Q&A, Part Two: Stephanie Roberts, PhD, author of The Bipolar II Disorder Workbook | NewHarbinger.com

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Q&A, Part Two: Stephanie Roberts, PhD, author of The Bipolar II Disorder Workbook

Q&A, Part Two: Stephanie Roberts, PhD, author of The Bipolar II Disorder Workbook

Editor's Note: This is part two of a two-part Q&A with Stephanie Roberts, PhD, co-author of The Bipolar II Disorder Workbook. If you missed part one, read it here.

How can you manage early warning signs of bipolar II (BDII) to prevent a major depressive episode?

One of the best ways for people with BDII to manage their early warning signs is to track their mood on a daily basis so that they learn to identify the very first mood symptoms that appear—the “early warning signs.”  This will also help them to understand how daily stressors, sleep changes, and medications are all related to their mood. There are mood charts found on websites, such as www.moodtracker.com, that may be helpful. There are also some apps, available for smartphone users, so that people can track their mood using their phone. When people with BDII learn to recognize early signs, they can then implement strategies (found in The Bipolar II Disorder Workbook) to reduce the likelihood of experiencing a full-blown mood episode.

What role do cognitive distortions play in exacerbating depressive or hypomanic moods?

Cognitive distortions can play a big role in exacerbating depressive or hypomanic moods.  Think of cognitive distortions as magnets that attract certain types of information. When a person is depressed, cognitive distortions serve to “attract” negative thoughts and feelings; and when a person is hypomanic, cognitive distortions serve to “attract” positive thoughts and feelings. In this way, cognitive distortions can actually make a mood episode more intense. Therefore, it is very important for people with BDII to understand cognitive distortions so that they can recognize them early—before the mood episode has been exacerbated—and correct them.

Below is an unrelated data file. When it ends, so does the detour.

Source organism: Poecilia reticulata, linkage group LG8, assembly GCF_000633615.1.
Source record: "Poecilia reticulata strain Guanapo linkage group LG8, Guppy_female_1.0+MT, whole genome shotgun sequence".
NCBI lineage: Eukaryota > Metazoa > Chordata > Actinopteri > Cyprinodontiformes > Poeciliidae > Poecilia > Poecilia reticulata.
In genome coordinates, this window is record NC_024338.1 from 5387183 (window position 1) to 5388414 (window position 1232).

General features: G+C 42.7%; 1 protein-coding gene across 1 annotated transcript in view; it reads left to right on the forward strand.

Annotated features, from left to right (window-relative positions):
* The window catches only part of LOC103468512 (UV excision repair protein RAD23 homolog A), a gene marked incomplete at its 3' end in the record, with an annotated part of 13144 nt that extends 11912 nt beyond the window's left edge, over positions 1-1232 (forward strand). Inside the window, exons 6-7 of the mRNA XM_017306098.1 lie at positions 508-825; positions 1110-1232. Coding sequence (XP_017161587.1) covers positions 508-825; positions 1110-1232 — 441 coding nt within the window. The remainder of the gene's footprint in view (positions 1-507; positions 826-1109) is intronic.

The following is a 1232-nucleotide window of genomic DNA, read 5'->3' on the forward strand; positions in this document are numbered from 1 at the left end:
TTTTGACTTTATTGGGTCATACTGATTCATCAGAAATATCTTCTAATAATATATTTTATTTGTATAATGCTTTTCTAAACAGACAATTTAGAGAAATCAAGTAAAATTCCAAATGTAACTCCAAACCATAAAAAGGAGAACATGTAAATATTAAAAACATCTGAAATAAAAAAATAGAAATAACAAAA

What are the symptoms of hypomania, and how do they differ from mania?

Symptoms of hypomania are elevated or irritable mood, abnormally high self esteem, a decreased need for sleep, being more talkative than usual or feeling a pressure to keep talking, racing thoughts or more ideas than usual, distractibility, an increase in goal-directed behavior, and involvement in activities that have high likelihood to have negative consequences. A person must have at least three of these symptoms present (or four, if the mood is irritable rather than elevated) for at least four days. The actual symptoms of hypomania are identical to those of mania. The difference is that with mania, the symptoms cause significant impairment in social or occupational functioning, whereas they do not in hypomania.

What are key strategies for managing hypomanic behaviors? How can you take preventative measures to reduce impulsivity?

Hypomania can have a significant effect on thoughts and can lead to impulsive behaviors. One of the key strategies for managing hypomanic behaviors is to use automatic thought records to keep track of hyperpositive thoughts. Once these thoughts are recognized, they can be restructured into more realistic thoughts. To manage the impulsivity that can sometimes accompany hypomania, it may be helpful to keep the following tips in mind:

1. Check with two trusted friends or family members before making any major decisions.

2. Wait 48 hours before acting on any big plans or decisions.

3. Limit your access to money by giving your credit cards to a trusted friend or family member, and consider deleting any credit card information you have stored with online retailers.

4. Avoid interacting with people who you know can upset or irritate you.

5. Avoid alcohol and drugs.

What are good ways to tell others about your BDII?

For many people, it can feel very difficult to tell others about their BDII. Although the following suggestions cannot completely erase anxiety or nervousness, they may make such conversations a little easier.  Here are a few rules of thumb:

1. Calm down—try to relax by taking a few deep breaths before entering such a conversation.

2. Know your illness—be sure that you are well informed about BPII and are ready to answer any questions.

3. Be aware of your mood—have such conversations when you are feeling relatively well, not when you feel depressed or hypomanic.

4. Choose your surroundings carefully—have such conversations in a quiet, private place where you are not likely to be interrupted and there are no time constraints.

If you're interested in learning more about bipolar II, check out the first and only workbook available specifically for BPII, The Bipolar II Disorder Workbook.